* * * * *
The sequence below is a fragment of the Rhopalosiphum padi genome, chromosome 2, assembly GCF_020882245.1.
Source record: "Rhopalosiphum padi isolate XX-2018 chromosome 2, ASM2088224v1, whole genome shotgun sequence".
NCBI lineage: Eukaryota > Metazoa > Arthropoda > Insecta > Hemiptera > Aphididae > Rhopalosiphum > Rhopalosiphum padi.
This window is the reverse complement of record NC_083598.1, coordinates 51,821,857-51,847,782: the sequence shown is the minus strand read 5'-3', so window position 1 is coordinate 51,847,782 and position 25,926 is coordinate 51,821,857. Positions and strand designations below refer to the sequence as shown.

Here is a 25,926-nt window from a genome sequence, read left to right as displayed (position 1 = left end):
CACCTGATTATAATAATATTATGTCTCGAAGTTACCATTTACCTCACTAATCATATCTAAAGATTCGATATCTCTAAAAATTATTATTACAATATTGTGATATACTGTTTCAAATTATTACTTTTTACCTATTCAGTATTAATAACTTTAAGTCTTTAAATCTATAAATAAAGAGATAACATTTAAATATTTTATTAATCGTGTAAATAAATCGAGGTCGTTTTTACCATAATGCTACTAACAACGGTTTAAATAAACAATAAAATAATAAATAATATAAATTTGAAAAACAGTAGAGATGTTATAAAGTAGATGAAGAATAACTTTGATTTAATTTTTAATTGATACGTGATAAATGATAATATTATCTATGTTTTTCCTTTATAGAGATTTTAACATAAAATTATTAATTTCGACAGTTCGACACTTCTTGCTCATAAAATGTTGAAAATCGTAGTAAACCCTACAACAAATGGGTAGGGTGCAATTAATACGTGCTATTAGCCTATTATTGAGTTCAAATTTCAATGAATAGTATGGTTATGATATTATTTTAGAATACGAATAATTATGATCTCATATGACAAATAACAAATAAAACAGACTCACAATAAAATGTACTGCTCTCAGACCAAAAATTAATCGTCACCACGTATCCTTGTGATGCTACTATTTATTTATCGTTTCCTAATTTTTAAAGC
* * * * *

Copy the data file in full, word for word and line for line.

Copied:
The sequence below is a fragment of the Rhopalosiphum padi genome, chromosome 2, assembly GCF_020882245.1.
Source record: "Rhopalosiphum padi isolate XX-2018 chromosome 2, ASM2088224v1, whole genome shotgun sequence".
NCBI lineage: Eukaryota > Metazoa > Arthropoda > Insecta > Hemiptera > Aphididae > Rhopalosiphum > Rhopalosiphum padi.
This window is the reverse complement of record NC_083598.1, coordinates 51,821,857-51,847,782: the sequence shown is the minus strand read 5'-3', so window position 1 is coordinate 51,847,782 and position 25,926 is coordinate 51,821,857. Positions and strand designations below refer to the sequence as shown.

Here is a 25,926-nt window from a genome sequence, read left to right as displayed (position 1 = left end):
CACCTGATTATAATAATATTATGTCTCGAAGTTACCATTTACCTCACTAATCATATCTAAAGATTCGATATCTCTAAAAATTATTATTACAATATTGTGATATACTGTTTCAAATTATTACTTTTTACCTATTCAGTATTAATAACTTTAAGTCTTTAAATCTATAAATAAAGAGATAACATTTAAATATTTTATTAATCGTGTAAATAAATCGAGGTCGTTTTTACCATAATGCTACTAACAACGGTTTAAATAAACAATAAAATAATAAATAATATAAATTTGAAAAACAGTAGAGATGTTATAAAGTAGATGAAGAATAACTTTGATTTAATTTTTAATTGATACGTGATAAATGATAATATTATCTATGTTTTTCCTTTATAGAGATTTTAACATAAAATTATTAATTTCGACAGTTCGACACTTCTTGCTCATAAAATGTTGAAAATCGTAGTAAACCCTACAACAAATGGGTAGGGTGCAATTAATACGTGCTATTAGCCTATTATTGAGTTCAAATTTCAATGAATAGTATGGTTATGATATTATTTTAGAATACGAATAATTATGATCTCATATGACAAATAACAAATAAAACAGACTCACAATAAAATGTACTGCTCTCAGACCAAAAATTAATCGTCACCACGTATCCTTGTGATGCTACTATTTATTTATCGTTTCCTAATTTTTAAAGC